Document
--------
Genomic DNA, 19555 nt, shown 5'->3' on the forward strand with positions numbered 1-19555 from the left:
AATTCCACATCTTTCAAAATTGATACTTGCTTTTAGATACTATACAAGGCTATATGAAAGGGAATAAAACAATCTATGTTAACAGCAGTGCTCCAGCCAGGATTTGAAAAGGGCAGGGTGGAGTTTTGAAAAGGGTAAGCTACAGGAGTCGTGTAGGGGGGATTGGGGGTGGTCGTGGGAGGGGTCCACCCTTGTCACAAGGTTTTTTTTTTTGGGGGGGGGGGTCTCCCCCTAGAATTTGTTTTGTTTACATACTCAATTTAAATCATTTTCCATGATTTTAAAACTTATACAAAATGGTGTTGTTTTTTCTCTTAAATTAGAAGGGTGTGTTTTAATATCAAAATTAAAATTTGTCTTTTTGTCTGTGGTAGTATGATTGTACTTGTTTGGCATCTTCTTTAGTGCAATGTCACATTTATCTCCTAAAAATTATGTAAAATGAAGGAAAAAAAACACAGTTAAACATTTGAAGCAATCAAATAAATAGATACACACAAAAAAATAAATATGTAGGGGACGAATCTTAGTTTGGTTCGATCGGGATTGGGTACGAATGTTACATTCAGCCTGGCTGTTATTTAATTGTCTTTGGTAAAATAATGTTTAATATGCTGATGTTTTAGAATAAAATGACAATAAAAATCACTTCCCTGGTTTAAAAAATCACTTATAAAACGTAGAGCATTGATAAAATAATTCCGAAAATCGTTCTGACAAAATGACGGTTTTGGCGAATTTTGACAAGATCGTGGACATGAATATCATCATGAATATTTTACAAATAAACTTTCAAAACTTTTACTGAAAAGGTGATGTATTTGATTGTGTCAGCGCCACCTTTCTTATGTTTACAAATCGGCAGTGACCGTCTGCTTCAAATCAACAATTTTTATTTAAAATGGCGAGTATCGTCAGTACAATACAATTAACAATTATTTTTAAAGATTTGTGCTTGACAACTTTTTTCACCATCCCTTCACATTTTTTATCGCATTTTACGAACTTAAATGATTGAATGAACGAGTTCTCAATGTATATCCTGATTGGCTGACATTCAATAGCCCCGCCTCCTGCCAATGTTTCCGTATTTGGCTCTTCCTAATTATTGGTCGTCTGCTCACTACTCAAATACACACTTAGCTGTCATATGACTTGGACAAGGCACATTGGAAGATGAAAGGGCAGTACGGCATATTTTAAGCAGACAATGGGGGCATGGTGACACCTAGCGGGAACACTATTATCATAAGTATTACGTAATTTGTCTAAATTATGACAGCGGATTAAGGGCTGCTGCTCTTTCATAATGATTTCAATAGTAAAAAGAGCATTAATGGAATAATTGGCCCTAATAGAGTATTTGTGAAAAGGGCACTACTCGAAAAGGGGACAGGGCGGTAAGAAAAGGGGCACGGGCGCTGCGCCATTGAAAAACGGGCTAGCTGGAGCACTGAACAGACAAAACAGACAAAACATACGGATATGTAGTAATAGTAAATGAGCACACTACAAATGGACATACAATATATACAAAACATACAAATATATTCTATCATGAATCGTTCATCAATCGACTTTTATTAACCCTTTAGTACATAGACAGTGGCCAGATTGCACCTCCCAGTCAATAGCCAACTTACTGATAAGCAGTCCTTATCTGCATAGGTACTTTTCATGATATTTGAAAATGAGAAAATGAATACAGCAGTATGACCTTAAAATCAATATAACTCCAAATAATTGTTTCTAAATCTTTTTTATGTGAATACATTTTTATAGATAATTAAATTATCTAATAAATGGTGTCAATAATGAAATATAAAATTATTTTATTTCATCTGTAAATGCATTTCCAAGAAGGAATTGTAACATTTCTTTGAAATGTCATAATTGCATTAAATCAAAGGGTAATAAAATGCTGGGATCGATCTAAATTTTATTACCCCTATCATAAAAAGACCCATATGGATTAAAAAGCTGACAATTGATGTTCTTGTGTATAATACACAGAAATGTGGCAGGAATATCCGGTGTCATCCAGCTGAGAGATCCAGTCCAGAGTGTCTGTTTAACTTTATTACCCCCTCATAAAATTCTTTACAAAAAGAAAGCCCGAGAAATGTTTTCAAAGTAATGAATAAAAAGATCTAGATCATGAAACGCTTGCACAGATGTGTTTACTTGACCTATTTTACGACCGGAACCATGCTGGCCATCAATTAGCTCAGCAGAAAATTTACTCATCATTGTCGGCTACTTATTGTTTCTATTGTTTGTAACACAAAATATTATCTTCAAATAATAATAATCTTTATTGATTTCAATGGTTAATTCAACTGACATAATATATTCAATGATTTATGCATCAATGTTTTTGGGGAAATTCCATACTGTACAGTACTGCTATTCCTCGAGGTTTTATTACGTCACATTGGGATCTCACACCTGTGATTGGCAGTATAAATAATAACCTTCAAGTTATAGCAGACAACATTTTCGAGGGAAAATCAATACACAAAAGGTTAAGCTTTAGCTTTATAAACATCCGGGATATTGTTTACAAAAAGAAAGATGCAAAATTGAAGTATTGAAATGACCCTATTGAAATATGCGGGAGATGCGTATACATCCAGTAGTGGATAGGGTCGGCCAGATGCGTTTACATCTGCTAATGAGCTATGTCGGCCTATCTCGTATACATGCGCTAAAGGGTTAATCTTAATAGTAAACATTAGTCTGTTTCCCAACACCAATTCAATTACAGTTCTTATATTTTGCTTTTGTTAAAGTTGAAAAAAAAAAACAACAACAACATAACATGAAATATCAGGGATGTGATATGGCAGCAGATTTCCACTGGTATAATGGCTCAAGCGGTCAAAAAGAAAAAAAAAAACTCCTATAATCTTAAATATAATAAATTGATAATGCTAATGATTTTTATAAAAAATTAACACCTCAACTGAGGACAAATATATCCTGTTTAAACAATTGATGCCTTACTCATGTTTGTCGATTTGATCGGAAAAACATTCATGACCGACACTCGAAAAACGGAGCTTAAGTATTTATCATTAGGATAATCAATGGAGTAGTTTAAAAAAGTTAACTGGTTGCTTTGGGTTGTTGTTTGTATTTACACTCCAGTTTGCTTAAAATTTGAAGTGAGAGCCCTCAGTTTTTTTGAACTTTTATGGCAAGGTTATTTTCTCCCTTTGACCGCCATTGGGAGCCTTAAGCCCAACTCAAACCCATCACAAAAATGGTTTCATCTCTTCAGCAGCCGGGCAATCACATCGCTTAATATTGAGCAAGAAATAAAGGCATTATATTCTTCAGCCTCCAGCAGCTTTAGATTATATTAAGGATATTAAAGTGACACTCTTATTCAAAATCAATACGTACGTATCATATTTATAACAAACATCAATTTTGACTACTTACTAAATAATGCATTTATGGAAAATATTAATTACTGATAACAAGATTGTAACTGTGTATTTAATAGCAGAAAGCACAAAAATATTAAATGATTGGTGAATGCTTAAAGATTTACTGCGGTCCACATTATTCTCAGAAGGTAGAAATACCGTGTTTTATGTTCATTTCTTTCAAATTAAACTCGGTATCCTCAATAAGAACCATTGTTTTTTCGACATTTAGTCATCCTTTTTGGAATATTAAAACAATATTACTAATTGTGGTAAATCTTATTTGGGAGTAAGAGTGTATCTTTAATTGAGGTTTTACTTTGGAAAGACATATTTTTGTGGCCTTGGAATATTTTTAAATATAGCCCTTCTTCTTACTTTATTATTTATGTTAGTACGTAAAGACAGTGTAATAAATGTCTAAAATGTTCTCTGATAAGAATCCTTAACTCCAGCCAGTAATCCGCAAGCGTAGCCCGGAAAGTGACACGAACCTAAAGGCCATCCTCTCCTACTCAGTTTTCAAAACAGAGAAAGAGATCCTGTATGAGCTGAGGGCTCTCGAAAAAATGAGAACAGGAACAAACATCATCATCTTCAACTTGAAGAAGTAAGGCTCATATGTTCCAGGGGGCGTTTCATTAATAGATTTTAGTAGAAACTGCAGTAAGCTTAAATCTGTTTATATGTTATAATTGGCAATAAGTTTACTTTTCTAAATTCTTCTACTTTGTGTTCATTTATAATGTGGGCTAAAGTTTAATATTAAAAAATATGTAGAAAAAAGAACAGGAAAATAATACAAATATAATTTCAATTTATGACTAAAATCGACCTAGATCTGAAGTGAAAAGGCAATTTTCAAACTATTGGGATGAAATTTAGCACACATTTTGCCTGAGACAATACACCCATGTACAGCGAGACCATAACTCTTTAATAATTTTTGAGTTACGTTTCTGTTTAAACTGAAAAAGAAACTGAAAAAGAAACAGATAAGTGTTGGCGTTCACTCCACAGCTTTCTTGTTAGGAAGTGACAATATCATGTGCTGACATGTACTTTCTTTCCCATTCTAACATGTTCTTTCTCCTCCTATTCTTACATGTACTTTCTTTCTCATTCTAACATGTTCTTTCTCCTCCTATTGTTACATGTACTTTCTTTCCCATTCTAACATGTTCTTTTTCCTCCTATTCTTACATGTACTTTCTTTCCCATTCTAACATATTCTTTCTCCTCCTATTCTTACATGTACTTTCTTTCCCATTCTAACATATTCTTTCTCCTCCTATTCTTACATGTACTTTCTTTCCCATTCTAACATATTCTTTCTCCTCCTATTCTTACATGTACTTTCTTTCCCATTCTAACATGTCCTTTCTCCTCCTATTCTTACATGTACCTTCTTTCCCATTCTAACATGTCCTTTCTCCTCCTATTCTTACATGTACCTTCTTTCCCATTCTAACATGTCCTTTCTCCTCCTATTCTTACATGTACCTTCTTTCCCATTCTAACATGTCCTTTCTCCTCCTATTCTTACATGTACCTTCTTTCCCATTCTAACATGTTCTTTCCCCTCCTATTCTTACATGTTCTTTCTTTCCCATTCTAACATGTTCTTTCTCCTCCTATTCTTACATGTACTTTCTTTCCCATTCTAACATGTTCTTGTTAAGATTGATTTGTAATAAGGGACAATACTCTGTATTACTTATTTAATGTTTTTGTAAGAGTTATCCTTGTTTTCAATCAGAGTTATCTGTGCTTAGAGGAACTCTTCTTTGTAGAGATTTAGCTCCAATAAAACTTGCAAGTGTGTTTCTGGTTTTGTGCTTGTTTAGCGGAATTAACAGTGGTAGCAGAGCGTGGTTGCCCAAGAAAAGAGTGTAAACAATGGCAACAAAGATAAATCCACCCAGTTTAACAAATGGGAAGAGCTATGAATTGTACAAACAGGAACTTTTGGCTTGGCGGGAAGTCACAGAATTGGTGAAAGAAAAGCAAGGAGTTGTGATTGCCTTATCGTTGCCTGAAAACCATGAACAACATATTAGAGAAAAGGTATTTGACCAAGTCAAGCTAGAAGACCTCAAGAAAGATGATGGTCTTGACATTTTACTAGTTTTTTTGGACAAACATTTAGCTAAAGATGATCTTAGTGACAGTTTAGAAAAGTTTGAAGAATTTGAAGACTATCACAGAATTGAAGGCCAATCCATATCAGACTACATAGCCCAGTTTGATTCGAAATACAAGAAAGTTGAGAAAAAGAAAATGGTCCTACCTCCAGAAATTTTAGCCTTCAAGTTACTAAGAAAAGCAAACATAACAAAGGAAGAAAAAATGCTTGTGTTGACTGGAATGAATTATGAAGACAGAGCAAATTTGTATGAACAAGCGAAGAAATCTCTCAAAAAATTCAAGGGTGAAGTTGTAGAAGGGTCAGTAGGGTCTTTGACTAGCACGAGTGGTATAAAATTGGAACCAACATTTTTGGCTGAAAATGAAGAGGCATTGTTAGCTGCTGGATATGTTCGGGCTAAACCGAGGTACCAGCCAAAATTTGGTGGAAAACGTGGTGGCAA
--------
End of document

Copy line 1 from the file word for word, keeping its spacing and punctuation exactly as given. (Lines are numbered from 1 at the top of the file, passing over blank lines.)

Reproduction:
Genomic DNA, 19555 nt, shown 5'->3' on the forward strand with positions numbered 1-19555 from the left: